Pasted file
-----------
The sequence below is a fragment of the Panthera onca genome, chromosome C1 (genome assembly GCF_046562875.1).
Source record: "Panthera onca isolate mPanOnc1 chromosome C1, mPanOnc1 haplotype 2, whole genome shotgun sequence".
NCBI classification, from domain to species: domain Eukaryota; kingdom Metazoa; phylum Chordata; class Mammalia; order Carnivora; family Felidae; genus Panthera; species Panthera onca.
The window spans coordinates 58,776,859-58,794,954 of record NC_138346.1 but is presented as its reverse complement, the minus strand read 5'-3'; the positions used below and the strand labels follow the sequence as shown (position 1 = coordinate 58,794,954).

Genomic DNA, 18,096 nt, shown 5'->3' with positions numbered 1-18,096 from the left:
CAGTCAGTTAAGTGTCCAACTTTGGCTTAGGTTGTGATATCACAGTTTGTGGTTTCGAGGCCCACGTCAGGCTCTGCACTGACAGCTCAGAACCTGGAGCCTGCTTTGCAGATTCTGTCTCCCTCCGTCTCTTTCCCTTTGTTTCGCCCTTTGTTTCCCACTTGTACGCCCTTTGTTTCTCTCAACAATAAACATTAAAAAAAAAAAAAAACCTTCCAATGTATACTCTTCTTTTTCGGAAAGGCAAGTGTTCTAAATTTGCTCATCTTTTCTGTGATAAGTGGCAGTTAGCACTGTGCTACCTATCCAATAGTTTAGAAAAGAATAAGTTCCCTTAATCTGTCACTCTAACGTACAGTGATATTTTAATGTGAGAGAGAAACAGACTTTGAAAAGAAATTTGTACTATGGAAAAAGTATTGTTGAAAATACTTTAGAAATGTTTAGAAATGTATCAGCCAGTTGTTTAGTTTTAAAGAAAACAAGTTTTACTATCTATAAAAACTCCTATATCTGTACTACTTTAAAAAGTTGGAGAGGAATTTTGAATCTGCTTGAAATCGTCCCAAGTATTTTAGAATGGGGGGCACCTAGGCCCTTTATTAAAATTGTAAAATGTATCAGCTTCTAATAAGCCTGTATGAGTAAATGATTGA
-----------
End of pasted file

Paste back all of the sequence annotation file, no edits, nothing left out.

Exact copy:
The sequence below is a fragment of the Panthera onca genome, chromosome C1 (genome assembly GCF_046562875.1).
Source record: "Panthera onca isolate mPanOnc1 chromosome C1, mPanOnc1 haplotype 2, whole genome shotgun sequence".
NCBI classification, from domain to species: domain Eukaryota; kingdom Metazoa; phylum Chordata; class Mammalia; order Carnivora; family Felidae; genus Panthera; species Panthera onca.
The window spans coordinates 58,776,859-58,794,954 of record NC_138346.1 but is presented as its reverse complement, the minus strand read 5'-3'; the positions used below and the strand labels follow the sequence as shown (position 1 = coordinate 58,794,954).

Genomic DNA, 18,096 nt, shown 5'->3' with positions numbered 1-18,096 from the left:
CAGTCAGTTAAGTGTCCAACTTTGGCTTAGGTTGTGATATCACAGTTTGTGGTTTCGAGGCCCACGTCAGGCTCTGCACTGACAGCTCAGAACCTGGAGCCTGCTTTGCAGATTCTGTCTCCCTCCGTCTCTTTCCCTTTGTTTCGCCCTTTGTTTCCCACTTGTACGCCCTTTGTTTCTCTCAACAATAAACATTAAAAAAAAAAAAAAACCTTCCAATGTATACTCTTCTTTTTCGGAAAGGCAAGTGTTCTAAATTTGCTCATCTTTTCTGTGATAAGTGGCAGTTAGCACTGTGCTACCTATCCAATAGTTTAGAAAAGAATAAGTTCCCTTAATCTGTCACTCTAACGTACAGTGATATTTTAATGTGAGAGAGAAACAGACTTTGAAAAGAAATTTGTACTATGGAAAAAGTATTGTTGAAAATACTTTAGAAATGTTTAGAAATGTATCAGCCAGTTGTTTAGTTTTAAAGAAAACAAGTTTTACTATCTATAAAAACTCCTATATCTGTACTACTTTAAAAAGTTGGAGAGGAATTTTGAATCTGCTTGAAATCGTCCCAAGTATTTTAGAATGGGGGGCACCTAGGCCCTTTATTAAAATTGTAAAATGTATCAGCTTCTAATAAGCCTGTATGAGTAAATGATTGA